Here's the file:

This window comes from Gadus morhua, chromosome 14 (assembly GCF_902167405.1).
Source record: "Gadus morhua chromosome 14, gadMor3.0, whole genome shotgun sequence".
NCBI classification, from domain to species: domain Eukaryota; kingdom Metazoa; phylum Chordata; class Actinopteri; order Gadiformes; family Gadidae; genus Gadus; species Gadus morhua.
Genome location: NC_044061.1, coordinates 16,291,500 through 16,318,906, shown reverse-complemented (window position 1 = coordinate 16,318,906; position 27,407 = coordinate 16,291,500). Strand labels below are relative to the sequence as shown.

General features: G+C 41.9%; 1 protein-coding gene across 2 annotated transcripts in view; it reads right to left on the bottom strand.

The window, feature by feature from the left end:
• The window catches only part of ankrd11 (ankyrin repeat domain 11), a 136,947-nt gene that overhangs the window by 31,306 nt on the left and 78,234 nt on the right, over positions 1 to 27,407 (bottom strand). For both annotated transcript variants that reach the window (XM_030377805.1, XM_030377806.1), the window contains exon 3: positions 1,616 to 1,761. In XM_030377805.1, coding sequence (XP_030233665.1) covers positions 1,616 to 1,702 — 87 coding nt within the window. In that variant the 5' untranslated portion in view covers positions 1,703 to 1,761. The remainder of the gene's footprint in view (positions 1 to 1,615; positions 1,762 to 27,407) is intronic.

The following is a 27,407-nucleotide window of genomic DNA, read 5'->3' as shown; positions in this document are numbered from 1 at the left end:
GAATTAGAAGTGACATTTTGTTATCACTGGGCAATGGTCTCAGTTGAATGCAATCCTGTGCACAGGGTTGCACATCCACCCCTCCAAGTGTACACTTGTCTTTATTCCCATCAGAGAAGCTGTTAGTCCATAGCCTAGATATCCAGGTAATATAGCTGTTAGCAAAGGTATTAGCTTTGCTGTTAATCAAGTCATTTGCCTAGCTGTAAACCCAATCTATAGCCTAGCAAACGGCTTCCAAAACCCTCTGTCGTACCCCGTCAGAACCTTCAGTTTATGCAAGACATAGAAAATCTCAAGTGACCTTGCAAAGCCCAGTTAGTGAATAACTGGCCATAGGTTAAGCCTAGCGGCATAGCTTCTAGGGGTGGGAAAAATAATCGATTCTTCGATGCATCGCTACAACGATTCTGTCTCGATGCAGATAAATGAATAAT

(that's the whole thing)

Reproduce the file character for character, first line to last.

This window comes from Gadus morhua, chromosome 14 (assembly GCF_902167405.1).
Source record: "Gadus morhua chromosome 14, gadMor3.0, whole genome shotgun sequence".
NCBI classification, from domain to species: domain Eukaryota; kingdom Metazoa; phylum Chordata; class Actinopteri; order Gadiformes; family Gadidae; genus Gadus; species Gadus morhua.
Genome location: NC_044061.1, coordinates 16,291,500 through 16,318,906, shown reverse-complemented (window position 1 = coordinate 16,318,906; position 27,407 = coordinate 16,291,500). Strand labels below are relative to the sequence as shown.

General features: G+C 41.9%; 1 protein-coding gene across 2 annotated transcripts in view; it reads right to left on the bottom strand.

The window, feature by feature from the left end:
• The window catches only part of ankrd11 (ankyrin repeat domain 11), a 136,947-nt gene that overhangs the window by 31,306 nt on the left and 78,234 nt on the right, over positions 1 to 27,407 (bottom strand). For both annotated transcript variants that reach the window (XM_030377805.1, XM_030377806.1), the window contains exon 3: positions 1,616 to 1,761. In XM_030377805.1, coding sequence (XP_030233665.1) covers positions 1,616 to 1,702 — 87 coding nt within the window. In that variant the 5' untranslated portion in view covers positions 1,703 to 1,761. The remainder of the gene's footprint in view (positions 1 to 1,615; positions 1,762 to 27,407) is intronic.

The following is a 27,407-nucleotide window of genomic DNA, read 5'->3' as shown; positions in this document are numbered from 1 at the left end:
GAATTAGAAGTGACATTTTGTTATCACTGGGCAATGGTCTCAGTTGAATGCAATCCTGTGCACAGGGTTGCACATCCACCCCTCCAAGTGTACACTTGTCTTTATTCCCATCAGAGAAGCTGTTAGTCCATAGCCTAGATATCCAGGTAATATAGCTGTTAGCAAAGGTATTAGCTTTGCTGTTAATCAAGTCATTTGCCTAGCTGTAAACCCAATCTATAGCCTAGCAAACGGCTTCCAAAACCCTCTGTCGTACCCCGTCAGAACCTTCAGTTTATGCAAGACATAGAAAATCTCAAGTGACCTTGCAAAGCCCAGTTAGTGAATAACTGGCCATAGGTTAAGCCTAGCGGCATAGCTTCTAGGGGTGGGAAAAATAATCGATTCTTCGATGCATCGCTACAACGATTCTGTCTCGATGCAGATAAATGAATAAT